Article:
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Officials discuss Hercegovacka Banka operation

By Sgt. Kerensa Hardy
First published in
SFOR Informer#112, May 3, 2001

Sarajevo - Under cover of darkness early April 18, SFOR personnel played an integral role in yet another operation involving the bank believed to be connected with the Croatian Democratic Union (HDZ).
An Office of the High Representative (OHR) spokesperson and Public Information Office chief addressed the issue and answered questions from local media during a press conference later that day. SFOR offered strong support to the OHR as they entered the main branch of Hercegovacka Banka in Mostar to collect necessary documentation for the provisional administrator.
This second effort went much more smoothly than the first, which took place on April 6. This time SFOR forces were fully equipped to deal with potential mobs that might gather to discourage investigators and Toby Robinson, the provisional administrator, from accomplishing their mission.
"On this occasion then more military presence was used in order to assure that entry to the bank could be secured," said Ambassador Ralph Johnson, principal deputy high representative. "This was a very peaceful effort; a very well-organised military effort and well-organised effort by our own personnel. There were no injuries; there was no violence."
"SFOR was asked to support the high representative by providing a safe and secure environment for this operation," said British Col. Ian Mackenzie, chief PIO. "This we did and all those people with nothing to hide from the investigation surrounding the bank will be pleased that the (provisional administrator) now has more material to allow her to carry out her job."
Mackenzie made reference to a statement made by COMSFOR Lt. Gen. Michael Dodson April 7 when he commented on the lack of "tremendous force" used by SFOR. "You all saw the results of that approach and some of you have criticised SFOR for it. In terms of our use of capability this time, therefore, we were not prepared to be as generous in our approach as we were last time.
"But I believe that with the memory of the vicious, indiscriminate and organised thuggery that we were faced with on April 6, all reasonable people will understand our desire to limit the risk to others on this occasion," Mackenzie said. "You will note that also with the well being of others in mind, this time around, the operation was carried out in the dark hours."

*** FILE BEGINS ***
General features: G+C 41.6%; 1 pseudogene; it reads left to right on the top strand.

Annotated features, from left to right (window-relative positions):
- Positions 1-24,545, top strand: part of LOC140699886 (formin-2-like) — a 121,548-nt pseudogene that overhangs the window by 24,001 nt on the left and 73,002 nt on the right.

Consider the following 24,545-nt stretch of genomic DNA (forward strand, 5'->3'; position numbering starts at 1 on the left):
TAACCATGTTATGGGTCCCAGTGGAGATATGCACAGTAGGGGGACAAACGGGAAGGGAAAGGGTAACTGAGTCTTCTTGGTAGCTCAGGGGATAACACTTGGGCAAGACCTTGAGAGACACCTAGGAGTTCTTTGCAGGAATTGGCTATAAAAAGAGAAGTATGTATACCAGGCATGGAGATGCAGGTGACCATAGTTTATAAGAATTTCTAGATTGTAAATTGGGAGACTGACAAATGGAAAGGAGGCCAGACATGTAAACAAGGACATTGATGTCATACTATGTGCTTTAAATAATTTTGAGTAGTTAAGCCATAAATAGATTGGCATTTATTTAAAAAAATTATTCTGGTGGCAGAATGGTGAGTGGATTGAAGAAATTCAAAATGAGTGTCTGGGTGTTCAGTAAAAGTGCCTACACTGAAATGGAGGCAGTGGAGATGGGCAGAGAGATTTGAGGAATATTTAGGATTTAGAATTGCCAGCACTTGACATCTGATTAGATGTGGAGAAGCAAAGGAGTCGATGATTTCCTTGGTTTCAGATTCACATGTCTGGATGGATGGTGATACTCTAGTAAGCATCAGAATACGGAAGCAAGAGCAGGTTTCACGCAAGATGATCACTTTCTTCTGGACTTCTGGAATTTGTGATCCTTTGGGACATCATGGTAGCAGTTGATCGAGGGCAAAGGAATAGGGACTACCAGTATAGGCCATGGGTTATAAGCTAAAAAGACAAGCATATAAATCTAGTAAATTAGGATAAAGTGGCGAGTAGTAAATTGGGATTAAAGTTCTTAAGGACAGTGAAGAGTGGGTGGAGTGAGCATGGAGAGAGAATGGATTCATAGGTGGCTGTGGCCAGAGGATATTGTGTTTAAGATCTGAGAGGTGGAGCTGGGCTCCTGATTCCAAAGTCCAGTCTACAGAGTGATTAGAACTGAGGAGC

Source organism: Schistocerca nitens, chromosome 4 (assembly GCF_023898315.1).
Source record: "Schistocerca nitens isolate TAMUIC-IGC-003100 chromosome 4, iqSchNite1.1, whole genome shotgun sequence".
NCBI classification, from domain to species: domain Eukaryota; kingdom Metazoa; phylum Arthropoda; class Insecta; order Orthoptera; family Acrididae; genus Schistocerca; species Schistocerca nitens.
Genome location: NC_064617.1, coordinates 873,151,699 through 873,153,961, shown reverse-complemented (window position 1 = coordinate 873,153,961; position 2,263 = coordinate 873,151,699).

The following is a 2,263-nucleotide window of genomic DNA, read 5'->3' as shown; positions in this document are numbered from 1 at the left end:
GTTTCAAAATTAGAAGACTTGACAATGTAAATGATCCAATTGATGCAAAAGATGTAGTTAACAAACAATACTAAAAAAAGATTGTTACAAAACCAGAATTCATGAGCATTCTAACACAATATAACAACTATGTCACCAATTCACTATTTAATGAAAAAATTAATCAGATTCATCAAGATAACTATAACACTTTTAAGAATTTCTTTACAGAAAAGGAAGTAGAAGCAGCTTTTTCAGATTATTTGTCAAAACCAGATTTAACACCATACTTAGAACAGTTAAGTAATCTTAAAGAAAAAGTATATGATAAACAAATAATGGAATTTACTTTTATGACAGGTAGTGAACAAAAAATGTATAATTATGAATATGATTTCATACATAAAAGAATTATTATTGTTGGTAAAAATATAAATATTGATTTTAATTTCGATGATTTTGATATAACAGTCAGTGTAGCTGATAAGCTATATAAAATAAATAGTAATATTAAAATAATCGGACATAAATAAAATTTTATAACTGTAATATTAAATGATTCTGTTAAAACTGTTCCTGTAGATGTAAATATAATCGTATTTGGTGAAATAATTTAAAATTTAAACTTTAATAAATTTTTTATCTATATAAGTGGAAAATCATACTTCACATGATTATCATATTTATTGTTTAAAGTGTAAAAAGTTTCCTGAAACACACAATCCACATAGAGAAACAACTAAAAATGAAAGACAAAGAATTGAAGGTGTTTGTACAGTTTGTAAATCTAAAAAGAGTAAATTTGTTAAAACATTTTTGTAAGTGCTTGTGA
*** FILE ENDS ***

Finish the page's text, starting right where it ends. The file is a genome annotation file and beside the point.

Johnson explained that this type of operation became necessary after the bank refused to voluntarily grant access to the bank or bank records. He also said that bank officials declined an offer to meet with Robinson.
"Technical means" were used to enter the bank and gain access to safes and vaults, Johnson said. "We felt that we had no choice but to take action immediately in order both to safeguard the interests of the legitimate clients of the bank, but also to secure the information that (Robinson) requires in order to go about her work.
"She, for example, did not have before this the basic information necessary to establish who had legitimate claims on the bank's assets. Of course this is vital information and the quicker she has access to it, the quicker it will be possible to begin to address those claims."
Although it seems the method used to obtain entry to the bank and retrieve essential documents were necessary, Johnson said he regrets that they had to resort to those means. He added that without the co-operation of Hercegovacka Banka representatives, "there was absolutely no alternative but to take the steps that were taken."
The OHR principal deputy reiterated that Hercegovacka Banka is the sole target of this investigation, no other financial institutions are suspect.
OHR will continue to seek co-operation from current and previous management, as well as from shareholders. Johnson added that the lack of co-operation thus far only further complicates the job of the provisional administrator and will consequently prolong the process.
He noted that the needs of individual small account holders are being taken into particular consideration since they "presumably are innocent victims" in this matter. However, due to the lack of co-operation from bank representatives, Johnson said he cannot be sure how long any of this will take.
Once the information seized has been subject to analysis, it will be determined what action will be taken. "If we find that there were illegal accounts or that moneys were being used in a way that either violates BiH law or … is being transferred to support illegal structures, obviously the objectives would be to hold those accountable … associated with this kind of activity and to bring them to justice," Johnson said.
"(The) operation was a success for many, and hopefully will help to move this country one step closer to being a truly free society," Mackenzie concluded. "Whilst attempting to remain as unobtrusive as possible, with the help of the people of BiH, SFOR will continue to support the rest of the international community and the legitimate government of BiH in doing their best for the people here, and will do that through the provision of a safe and secure environment.
"That is what we are committed to, that is our mission and we are resourced to do it."

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